• The committee was constituted to look into the direct tax system prevalent in various countries, international best practices, the economic needs of the country, and other related matters. The panel also looked into administration and improvement in revenue targeting, data collection and tax intelligence. The high level panel also recommended slashing the corporate tax rate to an even rate of 25 per cent for both domestic and foreign companies.

Indirect Tax Updates:

  • CBEC said the designated committee will take a decision within 60 days on declaration made by an assessee for relief under the service tax and excise duty amnesty scheme. Sabka Vishwas – Legacy Dispute Resolution Scheme, 2019, will become operational for four months beginning September 1.
  • GST Council will hold its 37th meeting on September 20 in Goa, but is unlikely to consider any rate reduction. Many sectors are clamouring for a rate reduction. They range from automobile to cement to biscuit. Now, if it is done for one sector, it can open floodgates. We should not forget the revenue situation.

RBI Updates:

  • The Reserve Bank of India’s (RBI’s) balance sheet should be strong enough to support banks if there is a need to recapitalise them during a financial crisis, said the report of the committee to review the economic capital framework (ECF) of the central bank. India, with one the lowest sovereign ratings, and not having a reserve currency to boot, should not think that risky actions by the government would still be as safe as advanced economies, said the panel headed by former RBI governor Bimal Jalan. “The fact that ELA (emergency liquidity assistance) operations by the AE (advanced economy) central banks did not result in losses for them should not draw the central banking community into any false sense of complacency about the riskiness of such actions,” the report, released on the RBI website on Tuesday, said. “Had the AEs, which are ‘issuers of reserve currencies’, not followed up their ‘qualitative easing’ programmes with the very significant ‘quantitative easing’, it is possible that their ELA operations could have ended very differently.”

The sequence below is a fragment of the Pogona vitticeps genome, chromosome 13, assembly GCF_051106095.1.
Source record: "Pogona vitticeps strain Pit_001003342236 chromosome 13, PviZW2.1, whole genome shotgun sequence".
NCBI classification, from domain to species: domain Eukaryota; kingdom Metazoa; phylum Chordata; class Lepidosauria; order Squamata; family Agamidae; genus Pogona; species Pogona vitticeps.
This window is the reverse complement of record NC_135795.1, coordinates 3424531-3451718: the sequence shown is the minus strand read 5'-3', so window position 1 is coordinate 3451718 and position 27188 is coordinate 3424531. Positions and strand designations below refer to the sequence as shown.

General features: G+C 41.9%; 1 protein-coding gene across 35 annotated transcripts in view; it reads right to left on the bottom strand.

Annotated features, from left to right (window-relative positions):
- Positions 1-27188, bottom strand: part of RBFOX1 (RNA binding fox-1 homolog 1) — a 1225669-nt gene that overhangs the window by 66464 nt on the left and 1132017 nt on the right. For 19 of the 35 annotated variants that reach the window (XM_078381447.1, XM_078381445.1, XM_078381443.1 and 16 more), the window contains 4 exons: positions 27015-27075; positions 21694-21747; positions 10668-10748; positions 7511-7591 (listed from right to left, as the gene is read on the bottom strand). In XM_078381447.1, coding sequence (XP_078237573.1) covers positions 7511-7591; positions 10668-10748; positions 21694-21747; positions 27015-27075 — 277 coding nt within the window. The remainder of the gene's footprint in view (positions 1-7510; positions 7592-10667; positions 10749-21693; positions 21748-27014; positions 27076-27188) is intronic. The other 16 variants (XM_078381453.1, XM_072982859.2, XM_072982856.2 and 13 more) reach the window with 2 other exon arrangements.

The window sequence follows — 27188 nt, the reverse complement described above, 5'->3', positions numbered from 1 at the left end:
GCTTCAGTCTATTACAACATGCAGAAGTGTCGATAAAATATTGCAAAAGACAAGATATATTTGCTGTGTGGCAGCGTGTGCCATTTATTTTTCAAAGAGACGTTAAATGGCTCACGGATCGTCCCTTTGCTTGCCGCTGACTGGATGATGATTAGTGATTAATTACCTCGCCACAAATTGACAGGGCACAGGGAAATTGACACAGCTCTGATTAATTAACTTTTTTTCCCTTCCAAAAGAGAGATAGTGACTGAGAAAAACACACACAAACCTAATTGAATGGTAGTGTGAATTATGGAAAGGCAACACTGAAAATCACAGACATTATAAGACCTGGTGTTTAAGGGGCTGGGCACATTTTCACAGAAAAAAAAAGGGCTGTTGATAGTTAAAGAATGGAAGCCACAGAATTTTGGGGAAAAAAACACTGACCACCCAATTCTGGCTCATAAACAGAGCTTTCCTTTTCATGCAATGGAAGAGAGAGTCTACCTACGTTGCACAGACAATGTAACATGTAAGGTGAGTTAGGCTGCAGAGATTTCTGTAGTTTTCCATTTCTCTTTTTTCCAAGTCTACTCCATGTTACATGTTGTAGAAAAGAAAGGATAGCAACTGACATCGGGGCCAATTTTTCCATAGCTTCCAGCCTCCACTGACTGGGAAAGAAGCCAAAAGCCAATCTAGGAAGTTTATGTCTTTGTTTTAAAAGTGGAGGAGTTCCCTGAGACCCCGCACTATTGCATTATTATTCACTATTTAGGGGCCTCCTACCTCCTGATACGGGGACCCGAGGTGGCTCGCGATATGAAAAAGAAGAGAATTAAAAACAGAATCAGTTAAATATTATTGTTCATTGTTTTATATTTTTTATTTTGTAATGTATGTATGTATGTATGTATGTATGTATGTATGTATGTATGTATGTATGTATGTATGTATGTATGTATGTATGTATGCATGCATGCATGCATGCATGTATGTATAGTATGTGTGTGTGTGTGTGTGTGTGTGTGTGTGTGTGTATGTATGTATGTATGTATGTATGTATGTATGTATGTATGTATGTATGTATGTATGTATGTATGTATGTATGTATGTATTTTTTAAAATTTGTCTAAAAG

•  “The committee, therefore, recognised that the RBI’s financial stability risk provisions need to be viewed for what they truly are, i.e. the country’s savings for a rainy day (a financial stability crisis), built up over decades and maintained with the RBI in view of its role as the LoLR (lender of last resort). Its balance sheet, therefore, has to be demonstrably credible to discharge this function with the requisite financial strength.” To maintain resilience, the committee suggested a relatively smaller transfer than what was anticipated. The RBI board accepted the recommendations and transferred the maximum amount of Rs 52,637 crore as excess provisions that the committee gave leeway to.
  • Contrary to expectations, the committee overturned the RBI board’s previous decision of maintaining capital buffer of 3 per cent with medium-to-long term target of 4 per cent. Instead, the committee said the buffer should be between 2-6.5 per cent, and finally suggested that ‘realised equity’, or roughly the contingency fund, should be maintained between 5.5 per cent and 6.5 per cent of the assets, including 1 per cent buffer. Finance Secretary Rajiv Kumar, the government’s nominee on the committee, objected to this, stating that the provision for monetary and financial stability risk should be maintained at 3 per cent.